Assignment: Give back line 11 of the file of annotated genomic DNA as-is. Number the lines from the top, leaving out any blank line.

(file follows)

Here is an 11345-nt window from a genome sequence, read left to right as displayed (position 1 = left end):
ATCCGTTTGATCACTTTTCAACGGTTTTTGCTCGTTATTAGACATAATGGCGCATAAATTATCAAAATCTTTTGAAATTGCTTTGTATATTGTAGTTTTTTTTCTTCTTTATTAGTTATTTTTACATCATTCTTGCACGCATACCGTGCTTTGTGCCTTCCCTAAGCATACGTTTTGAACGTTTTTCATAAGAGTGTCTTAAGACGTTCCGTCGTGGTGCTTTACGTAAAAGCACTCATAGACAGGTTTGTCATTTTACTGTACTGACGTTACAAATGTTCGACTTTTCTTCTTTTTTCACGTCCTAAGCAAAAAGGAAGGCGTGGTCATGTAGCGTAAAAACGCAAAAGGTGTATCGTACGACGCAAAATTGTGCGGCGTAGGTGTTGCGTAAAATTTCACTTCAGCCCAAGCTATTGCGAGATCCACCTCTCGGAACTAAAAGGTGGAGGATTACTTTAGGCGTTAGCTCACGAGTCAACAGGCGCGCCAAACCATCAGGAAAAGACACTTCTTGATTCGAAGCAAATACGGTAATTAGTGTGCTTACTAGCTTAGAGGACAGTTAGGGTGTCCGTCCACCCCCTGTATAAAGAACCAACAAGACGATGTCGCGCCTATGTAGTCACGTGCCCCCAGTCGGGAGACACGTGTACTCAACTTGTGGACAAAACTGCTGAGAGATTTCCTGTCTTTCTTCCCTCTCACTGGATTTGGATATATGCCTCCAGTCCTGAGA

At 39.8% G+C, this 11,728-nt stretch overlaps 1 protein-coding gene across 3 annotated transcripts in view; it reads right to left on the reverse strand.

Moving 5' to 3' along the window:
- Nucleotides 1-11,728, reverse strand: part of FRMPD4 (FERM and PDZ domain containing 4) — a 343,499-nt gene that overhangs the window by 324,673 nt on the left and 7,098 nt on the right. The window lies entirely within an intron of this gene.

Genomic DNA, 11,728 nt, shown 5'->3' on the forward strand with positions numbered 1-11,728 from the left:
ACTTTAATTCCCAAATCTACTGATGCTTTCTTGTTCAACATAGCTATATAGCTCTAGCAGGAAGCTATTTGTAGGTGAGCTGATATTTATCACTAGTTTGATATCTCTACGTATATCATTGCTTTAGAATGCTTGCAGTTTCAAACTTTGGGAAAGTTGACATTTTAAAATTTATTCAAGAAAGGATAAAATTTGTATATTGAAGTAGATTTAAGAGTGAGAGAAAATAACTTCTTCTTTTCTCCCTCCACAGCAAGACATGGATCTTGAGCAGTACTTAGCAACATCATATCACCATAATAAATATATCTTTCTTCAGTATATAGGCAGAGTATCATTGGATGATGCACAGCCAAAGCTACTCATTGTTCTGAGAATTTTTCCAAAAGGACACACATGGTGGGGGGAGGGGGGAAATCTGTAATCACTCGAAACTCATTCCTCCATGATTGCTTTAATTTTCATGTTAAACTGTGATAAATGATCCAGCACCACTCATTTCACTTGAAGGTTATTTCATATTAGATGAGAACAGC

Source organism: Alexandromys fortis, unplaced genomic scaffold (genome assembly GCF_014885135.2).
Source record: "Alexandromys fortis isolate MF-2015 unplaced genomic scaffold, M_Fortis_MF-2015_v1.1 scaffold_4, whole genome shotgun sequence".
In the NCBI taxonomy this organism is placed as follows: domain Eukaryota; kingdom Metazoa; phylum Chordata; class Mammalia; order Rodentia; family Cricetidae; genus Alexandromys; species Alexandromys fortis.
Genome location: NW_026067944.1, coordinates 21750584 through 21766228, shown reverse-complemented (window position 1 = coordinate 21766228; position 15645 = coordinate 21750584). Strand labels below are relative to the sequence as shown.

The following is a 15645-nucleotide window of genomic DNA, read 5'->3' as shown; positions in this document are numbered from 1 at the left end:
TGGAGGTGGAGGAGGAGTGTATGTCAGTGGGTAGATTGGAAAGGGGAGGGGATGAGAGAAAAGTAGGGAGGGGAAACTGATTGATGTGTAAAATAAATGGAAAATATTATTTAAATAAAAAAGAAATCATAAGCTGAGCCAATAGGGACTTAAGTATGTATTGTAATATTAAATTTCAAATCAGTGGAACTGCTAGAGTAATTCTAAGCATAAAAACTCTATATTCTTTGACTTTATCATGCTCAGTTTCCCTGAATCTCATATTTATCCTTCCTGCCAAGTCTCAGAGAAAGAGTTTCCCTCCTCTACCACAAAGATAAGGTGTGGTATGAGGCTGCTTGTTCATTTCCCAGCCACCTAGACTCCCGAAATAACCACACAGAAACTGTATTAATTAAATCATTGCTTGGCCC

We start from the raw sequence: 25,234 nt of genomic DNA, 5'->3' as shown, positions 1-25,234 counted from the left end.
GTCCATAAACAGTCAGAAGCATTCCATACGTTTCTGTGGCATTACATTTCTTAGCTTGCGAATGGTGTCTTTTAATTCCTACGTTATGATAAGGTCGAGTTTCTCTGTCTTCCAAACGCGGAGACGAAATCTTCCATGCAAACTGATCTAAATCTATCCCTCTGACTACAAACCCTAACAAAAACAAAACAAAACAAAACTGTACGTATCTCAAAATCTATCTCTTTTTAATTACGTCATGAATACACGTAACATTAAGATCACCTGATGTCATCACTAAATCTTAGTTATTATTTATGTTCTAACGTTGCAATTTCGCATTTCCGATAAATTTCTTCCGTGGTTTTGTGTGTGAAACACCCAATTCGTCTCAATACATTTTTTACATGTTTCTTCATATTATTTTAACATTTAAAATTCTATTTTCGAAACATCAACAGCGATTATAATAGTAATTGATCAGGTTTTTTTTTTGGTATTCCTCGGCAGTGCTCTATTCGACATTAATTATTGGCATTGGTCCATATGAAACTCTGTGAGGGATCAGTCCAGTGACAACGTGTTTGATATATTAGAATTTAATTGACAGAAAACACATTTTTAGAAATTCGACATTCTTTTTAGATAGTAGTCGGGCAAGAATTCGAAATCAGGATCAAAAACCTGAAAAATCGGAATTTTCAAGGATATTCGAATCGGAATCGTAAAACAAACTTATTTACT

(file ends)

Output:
Genome location: NW_026067944.1, coordinates 21750584 through 21766228, shown reverse-complemented (window position 1 = coordinate 21766228; position 15645 = coordinate 21750584). Strand labels below are relative to the sequence as shown.